We’re getting to grips with air purifier myths and revealing the science behind how effective these appliances really are. Claiming to clean the air in our homes, air purifiers have long been popular among consumers seeking to reduce their exposure to airborne pollutants commonly found in domestic settings, such as dust and pollen.
The importance of maintaining good indoor air quality has made global news headlines in recent months, with people seeking to eliminate the risk of COVID-19 aerosols entering their homes. And it’s not only the pandemic that’s behind the current popularity of air purifiers, the outbreak of wildfires across several continents, and increased levels of traffic pollution in major cities around the world have prompted many people to look for ways to reduce their exposure to smoke particles, carbon and other pollutants.
However, purchasing an air purifier isn’t a cure-all solution. We interrogate some of the claims made by manufacturers and explore the truth behind the promises. With these common air purifier myths debunked, you’ll better understand how these home appliances might benefit you and your family.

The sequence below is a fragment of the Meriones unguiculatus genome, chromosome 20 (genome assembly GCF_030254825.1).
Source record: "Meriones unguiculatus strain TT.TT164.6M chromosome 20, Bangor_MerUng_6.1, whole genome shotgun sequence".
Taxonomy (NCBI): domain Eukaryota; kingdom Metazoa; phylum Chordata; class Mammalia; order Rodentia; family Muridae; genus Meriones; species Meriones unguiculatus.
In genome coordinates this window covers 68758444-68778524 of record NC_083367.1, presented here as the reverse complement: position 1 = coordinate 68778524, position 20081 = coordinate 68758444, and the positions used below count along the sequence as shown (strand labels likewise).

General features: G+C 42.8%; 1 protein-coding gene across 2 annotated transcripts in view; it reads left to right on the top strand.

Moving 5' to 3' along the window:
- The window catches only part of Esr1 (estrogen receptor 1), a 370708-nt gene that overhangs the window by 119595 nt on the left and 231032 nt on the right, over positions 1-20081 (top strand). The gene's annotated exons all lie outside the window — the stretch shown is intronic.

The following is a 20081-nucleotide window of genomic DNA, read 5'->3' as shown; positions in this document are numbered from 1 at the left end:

Types of Air Purifiers
Before we get into the myths that surround air purifiers, it’s worth establishing the different types of features available within air purifiers:
HEPA filter: an air purifier with a HEPA filter will remove more particles from the air compared to one without a HEPA filter. However, look out for terms such HEPA-type, or HEPA-style, as there’s no guarantee that this will conform to industry regulations.
Carbon filter: an air purifier with a carbon filter will also capture gases and volatile organic compounds (VOCs) that are released from common household cleaning products and paints.
Sensors: an air purifier with an air-quality sensor will activate when they detect pollutants in the air, and will often provide information about the quality of the air in the room it’s situated in. In addition, a smart air purifier (that’s connected to the internet) will send detailed reports directly to your smartphone, so you can easily monitor your indoor air quality.
Air purifier myths debunked